Balancing Independence and Imperialism: The Panamanian Revolution of 1903

By Justin J. Masucci

A coalition of Panamanian leaders declared independence from the nation of Colombia in November 1903. The United States, which had tried and failed to conclude a treaty with Colombia to construct and maintain a canal across the Isthmus of Panama, unscrupulously encouraged and supported the Panamanian independence movement. As illustrated by the New York World political cartoon below, U.S. President Theodore Roosevelt went so far as to order a detachment of U.S. gunboats to Panama to protect the revolutionaries from Colombian military forces.

Shortly after Panama secured its independence, the U.S. and Panama signed the Hay-Bunau-Varilla Treaty. According to this treaty, Panama granted the U.S. the right to build and operate an inter-ocean canal and also gave the U.S. de facto sovereignty over a ten mile-wide territory around the canal in perpetuity — in effect creating a U.S. colony in Panama. In return, the U.S. paid Panama an up-front sum of $10 million and promised annual payments of $250,000.[1] Considering the circumstances surrounding the Panamanian Revolution and the subsequent Hay-Bunau-Varilla Treaty, why did Panamanian leaders acquiesce to the creation of a U.S. colony if their goal was national independence? Did Panamanian leaders believe that a canal, even if it was controlled by the U.S., would yield economic prosperity for Panama? Were they so thoroughly dissatisfied with the national government in Bogotá that they were willing to surrender some of their sovereignty in exchange for political independence from Colombia?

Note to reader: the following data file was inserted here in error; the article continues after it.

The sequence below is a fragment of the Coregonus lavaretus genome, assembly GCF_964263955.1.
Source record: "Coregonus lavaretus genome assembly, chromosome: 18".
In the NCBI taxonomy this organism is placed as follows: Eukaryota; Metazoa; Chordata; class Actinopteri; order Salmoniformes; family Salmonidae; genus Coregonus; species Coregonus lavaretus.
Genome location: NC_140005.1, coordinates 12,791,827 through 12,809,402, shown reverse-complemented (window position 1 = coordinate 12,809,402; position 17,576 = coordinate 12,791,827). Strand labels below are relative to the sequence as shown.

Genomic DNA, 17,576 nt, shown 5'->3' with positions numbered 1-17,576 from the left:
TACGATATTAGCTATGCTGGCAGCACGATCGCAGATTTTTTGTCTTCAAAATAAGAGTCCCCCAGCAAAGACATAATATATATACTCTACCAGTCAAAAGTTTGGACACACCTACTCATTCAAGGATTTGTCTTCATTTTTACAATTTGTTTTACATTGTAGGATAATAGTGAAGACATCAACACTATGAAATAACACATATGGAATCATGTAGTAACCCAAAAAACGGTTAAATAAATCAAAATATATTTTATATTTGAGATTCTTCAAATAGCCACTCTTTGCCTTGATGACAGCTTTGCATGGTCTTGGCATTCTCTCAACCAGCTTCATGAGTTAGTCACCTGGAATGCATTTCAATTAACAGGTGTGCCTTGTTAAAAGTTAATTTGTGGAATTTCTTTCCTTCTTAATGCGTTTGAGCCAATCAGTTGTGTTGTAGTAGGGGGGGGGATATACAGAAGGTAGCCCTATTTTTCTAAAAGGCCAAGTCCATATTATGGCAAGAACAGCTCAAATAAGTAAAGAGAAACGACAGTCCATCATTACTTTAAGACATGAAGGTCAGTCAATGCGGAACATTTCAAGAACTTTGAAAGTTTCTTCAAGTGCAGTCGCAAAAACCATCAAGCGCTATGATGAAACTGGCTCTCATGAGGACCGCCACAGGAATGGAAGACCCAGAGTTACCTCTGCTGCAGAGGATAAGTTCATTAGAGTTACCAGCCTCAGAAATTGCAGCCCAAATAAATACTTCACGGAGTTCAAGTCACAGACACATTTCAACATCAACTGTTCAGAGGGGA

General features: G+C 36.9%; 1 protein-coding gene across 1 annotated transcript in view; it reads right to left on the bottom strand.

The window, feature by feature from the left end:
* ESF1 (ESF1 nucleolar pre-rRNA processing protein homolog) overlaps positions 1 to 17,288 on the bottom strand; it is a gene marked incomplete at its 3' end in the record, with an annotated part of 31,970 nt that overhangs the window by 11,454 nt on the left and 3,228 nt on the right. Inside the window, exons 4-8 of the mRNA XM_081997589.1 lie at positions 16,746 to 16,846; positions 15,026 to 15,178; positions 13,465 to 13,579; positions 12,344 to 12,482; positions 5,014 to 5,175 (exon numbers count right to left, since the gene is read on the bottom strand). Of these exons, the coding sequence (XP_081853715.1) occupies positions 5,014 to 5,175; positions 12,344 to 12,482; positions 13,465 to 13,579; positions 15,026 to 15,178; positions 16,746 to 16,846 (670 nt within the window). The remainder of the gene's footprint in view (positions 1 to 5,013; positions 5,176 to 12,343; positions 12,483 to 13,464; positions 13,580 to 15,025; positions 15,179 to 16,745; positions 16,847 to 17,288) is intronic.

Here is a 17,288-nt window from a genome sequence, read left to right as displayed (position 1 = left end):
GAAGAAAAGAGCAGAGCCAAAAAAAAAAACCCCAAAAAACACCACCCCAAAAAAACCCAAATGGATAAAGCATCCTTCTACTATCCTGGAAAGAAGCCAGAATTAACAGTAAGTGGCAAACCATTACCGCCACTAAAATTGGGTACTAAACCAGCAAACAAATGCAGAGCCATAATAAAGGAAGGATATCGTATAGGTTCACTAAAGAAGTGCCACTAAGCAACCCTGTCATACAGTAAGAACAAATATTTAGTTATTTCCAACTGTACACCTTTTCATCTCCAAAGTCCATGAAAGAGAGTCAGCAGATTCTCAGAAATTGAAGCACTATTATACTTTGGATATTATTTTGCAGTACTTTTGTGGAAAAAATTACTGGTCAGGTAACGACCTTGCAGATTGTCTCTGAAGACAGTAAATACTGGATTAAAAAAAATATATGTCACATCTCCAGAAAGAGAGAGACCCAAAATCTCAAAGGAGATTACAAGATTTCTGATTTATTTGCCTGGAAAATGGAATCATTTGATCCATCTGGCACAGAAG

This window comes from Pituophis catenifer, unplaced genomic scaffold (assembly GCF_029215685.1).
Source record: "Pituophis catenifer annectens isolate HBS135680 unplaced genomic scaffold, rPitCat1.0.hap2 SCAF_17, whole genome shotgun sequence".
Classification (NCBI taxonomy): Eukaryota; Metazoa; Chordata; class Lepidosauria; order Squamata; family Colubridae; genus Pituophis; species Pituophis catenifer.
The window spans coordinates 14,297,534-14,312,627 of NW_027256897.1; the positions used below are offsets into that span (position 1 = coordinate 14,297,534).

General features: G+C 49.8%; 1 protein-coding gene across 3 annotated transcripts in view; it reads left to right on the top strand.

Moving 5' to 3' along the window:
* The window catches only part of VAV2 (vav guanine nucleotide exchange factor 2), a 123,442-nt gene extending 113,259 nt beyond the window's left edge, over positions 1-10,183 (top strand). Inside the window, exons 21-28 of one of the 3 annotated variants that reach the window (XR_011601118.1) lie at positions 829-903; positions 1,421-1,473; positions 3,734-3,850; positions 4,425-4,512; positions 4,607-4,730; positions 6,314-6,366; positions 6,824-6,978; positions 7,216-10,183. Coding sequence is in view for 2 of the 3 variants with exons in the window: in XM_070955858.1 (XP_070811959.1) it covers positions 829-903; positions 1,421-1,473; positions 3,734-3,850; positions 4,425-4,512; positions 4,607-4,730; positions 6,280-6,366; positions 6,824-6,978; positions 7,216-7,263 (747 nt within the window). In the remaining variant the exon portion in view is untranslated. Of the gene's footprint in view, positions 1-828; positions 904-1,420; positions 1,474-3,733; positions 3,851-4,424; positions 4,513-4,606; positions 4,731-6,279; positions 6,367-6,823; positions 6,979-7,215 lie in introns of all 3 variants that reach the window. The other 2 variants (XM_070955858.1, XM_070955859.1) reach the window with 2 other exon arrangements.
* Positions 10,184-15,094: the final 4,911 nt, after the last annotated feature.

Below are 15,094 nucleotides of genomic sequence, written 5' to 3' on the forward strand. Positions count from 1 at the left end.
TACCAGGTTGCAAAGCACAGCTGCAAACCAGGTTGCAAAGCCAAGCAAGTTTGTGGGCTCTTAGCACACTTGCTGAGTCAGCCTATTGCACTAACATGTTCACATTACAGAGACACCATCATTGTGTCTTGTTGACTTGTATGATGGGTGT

From pre-Columbian exchange networks to the roads of the Spanish Empire to the highly profitable Panama Railroad, there is a long history of trade across Panama.[2] As such, many Panamanians believed that “a canal across the Panamanian isthmus would transform Panama into one of the great commercial centers of the world.”[3] Furthermore, several of the leaders of the 1903 Panamanian Revolution, such as Senator José Augustín Arango and Dr. Manuel Amador Guerrero (the first President of Panama), had previous profitable dealings with the U.S. through  the Panama Railroad Company. Arango was a company lawyer and Amador was the company’s head physician.[4] In light of their positive experiences with the U.S., it is understandable why Panamanian leaders like Arango and Amador allied with the U.S. and believed that a U.S.-owned and operated canal would, like the railroad, benefit them.

Photograph of the Founding father of the Republic of Panama.
Founding fathers of the Republic of Panama. Seated (left to right): José Agustín Arango, Dr. Manuel Amador, Federico Boyd. Standing (left to right): Nicanor de Obarrio, Carlos C. Arosemena, Manuel Espinosa, Tomás Arias, Ricardo Arias

Despite the importance of the Colombian government’s rejection of a canal treaty with the U.S. in 1903, the roots of the Panamanian Revolution date back to the early-mid-nineteenth century. Between 1830 and 1840, there were three Panamanian attempts at independence from Colombia. These unsuccessful attempts stemmed from Panamanians’ animosity over the national government in Bogotá formulating economic policies for Panama without Panamanian consent.[5] Several decades later, the War of the Thousand Days set the stage for Panama’s independence from Colombia.